Fredericksburg Features

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Hopefully, child cannot tell a lie again



A CERTAIN elementary student I know got in trouble last week in school.

Then he got in even bigger trouble at home because he didn’t tell the truth.

And because this little fella told a bald-faced lie to his father, he was grounded for a week. He couldn’t visit his friends, go to a birthday party or play video games.

I won’t embarrass him by saying his name, but let’s just say the “boy” slipped on the playground, then a dirty word slipped from his mouth. Kids told on him, and he got sent to the assistant principal’s office.

As soon as the boy got home from school, he told his dad he’d gotten in trouble.

But—and this is a really big “but”—he told his father the kids who tattled were the ones who lied. He insisted he said “shoot” after he fell and hurt his ankle.

His father listened and repeated back what his son said. Several times, he asked if he was hearing the complete—and correct—story, and each time the boy said he was.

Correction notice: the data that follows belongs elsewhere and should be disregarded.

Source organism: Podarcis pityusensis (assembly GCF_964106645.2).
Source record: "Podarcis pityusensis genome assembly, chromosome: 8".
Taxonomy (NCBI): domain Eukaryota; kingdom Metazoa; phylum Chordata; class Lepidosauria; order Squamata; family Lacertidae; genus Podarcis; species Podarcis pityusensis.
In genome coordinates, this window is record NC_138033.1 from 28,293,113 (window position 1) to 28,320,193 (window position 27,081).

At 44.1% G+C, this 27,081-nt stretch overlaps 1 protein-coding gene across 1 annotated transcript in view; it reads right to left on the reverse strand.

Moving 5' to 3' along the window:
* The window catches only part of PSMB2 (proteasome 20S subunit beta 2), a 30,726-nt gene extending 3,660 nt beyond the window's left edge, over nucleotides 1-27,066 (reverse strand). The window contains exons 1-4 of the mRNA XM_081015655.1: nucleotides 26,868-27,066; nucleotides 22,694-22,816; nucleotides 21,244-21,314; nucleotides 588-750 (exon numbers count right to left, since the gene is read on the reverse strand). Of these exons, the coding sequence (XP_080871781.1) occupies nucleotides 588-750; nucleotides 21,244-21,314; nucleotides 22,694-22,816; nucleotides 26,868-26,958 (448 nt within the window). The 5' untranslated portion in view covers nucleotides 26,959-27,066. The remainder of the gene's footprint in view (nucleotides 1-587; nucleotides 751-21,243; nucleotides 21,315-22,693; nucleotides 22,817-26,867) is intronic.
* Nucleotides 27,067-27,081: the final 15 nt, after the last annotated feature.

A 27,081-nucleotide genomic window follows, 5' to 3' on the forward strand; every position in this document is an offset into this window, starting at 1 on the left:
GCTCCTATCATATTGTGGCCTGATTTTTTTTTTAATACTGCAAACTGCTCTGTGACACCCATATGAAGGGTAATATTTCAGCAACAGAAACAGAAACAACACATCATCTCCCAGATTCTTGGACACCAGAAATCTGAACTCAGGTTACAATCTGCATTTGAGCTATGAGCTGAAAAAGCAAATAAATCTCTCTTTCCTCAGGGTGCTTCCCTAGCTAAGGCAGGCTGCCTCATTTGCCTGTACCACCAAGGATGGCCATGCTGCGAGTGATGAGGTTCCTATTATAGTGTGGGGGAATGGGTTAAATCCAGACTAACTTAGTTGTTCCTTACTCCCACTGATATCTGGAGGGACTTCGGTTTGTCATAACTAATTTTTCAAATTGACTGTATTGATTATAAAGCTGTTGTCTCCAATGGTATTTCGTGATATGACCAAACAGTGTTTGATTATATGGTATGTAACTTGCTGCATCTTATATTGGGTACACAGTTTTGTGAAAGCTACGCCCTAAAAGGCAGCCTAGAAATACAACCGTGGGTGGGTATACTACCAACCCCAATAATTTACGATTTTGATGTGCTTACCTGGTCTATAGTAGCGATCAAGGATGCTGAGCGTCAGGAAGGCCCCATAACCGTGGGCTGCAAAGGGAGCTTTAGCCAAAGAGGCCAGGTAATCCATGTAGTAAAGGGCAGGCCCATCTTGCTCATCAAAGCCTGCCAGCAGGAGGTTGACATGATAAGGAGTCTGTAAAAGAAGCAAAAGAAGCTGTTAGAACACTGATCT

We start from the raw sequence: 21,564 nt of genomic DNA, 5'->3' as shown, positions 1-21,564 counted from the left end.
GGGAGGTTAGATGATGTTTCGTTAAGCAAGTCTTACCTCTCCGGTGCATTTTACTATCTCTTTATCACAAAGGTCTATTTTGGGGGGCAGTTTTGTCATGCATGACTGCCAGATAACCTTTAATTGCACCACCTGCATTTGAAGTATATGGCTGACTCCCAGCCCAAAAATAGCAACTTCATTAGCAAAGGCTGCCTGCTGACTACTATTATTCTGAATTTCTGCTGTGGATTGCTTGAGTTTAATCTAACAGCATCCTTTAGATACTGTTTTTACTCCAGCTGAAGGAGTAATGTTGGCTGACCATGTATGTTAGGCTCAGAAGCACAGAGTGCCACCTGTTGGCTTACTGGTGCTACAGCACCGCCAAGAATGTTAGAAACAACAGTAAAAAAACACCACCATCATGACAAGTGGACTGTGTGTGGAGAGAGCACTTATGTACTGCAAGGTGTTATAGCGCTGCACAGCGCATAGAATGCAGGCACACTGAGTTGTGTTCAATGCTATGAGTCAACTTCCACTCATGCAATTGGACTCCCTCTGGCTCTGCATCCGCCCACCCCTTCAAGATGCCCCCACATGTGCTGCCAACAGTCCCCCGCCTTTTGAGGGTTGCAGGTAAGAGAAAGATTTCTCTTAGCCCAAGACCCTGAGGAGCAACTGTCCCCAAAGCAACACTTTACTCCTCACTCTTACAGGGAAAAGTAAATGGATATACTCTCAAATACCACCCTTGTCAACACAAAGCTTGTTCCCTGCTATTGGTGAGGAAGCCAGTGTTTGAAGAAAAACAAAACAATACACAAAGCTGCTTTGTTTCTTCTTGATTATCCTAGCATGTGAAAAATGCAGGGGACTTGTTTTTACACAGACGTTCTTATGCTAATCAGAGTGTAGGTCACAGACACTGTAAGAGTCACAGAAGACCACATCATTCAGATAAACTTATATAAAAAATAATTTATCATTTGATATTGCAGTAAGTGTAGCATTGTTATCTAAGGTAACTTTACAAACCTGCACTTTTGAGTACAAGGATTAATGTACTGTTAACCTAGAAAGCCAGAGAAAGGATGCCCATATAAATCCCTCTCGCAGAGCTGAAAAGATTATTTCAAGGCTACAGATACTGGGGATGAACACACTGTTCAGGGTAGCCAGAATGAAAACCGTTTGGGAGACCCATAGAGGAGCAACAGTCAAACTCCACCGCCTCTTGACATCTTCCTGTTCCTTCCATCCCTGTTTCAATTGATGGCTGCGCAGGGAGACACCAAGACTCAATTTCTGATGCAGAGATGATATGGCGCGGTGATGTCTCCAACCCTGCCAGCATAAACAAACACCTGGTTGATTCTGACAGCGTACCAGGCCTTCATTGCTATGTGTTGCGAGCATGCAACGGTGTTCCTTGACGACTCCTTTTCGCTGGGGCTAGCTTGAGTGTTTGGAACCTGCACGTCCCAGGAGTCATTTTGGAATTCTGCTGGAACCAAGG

Then, the father read the note the teacher sent home. In it, she said the boy admitted to the cuss word.

The look on the boy’s face changed—and so did the reaction of his father.

All of a sudden, the boy was in deep shoot.

After the incident, his father stressed repeatedly that the boy got in more trouble for lying than for the deed itself. He kept asking his son why he would feel compelled to lie, and the boy said he didn’t want his dad to be mad or disappointed in him.

But that’s exactly what happened.

Lying is bad stuff, worse than any playground offense. It’s a flaw in character, as awful as stealing, and this little boy needs to learn that the best thing to do is own up to what you’ve done and accept your punishment.

Because, as we’ve all seen more times than we can count, the truth usually comes out.

Whether it’s a matter of which word was uttered on the playground or what inappropriate behavior was committed by—take your pick—an athlete or teacher, politician or priest, journalist or judge—we’ll hear about what really happened sooner or later.

Maybe the little guy will remember the pain he felt during his punishment and do the right thing the next time he accidentally does the wrong thing.

For his sake, and ours as a society, I sure hope so.

Cathy Dyson: 540/374-5425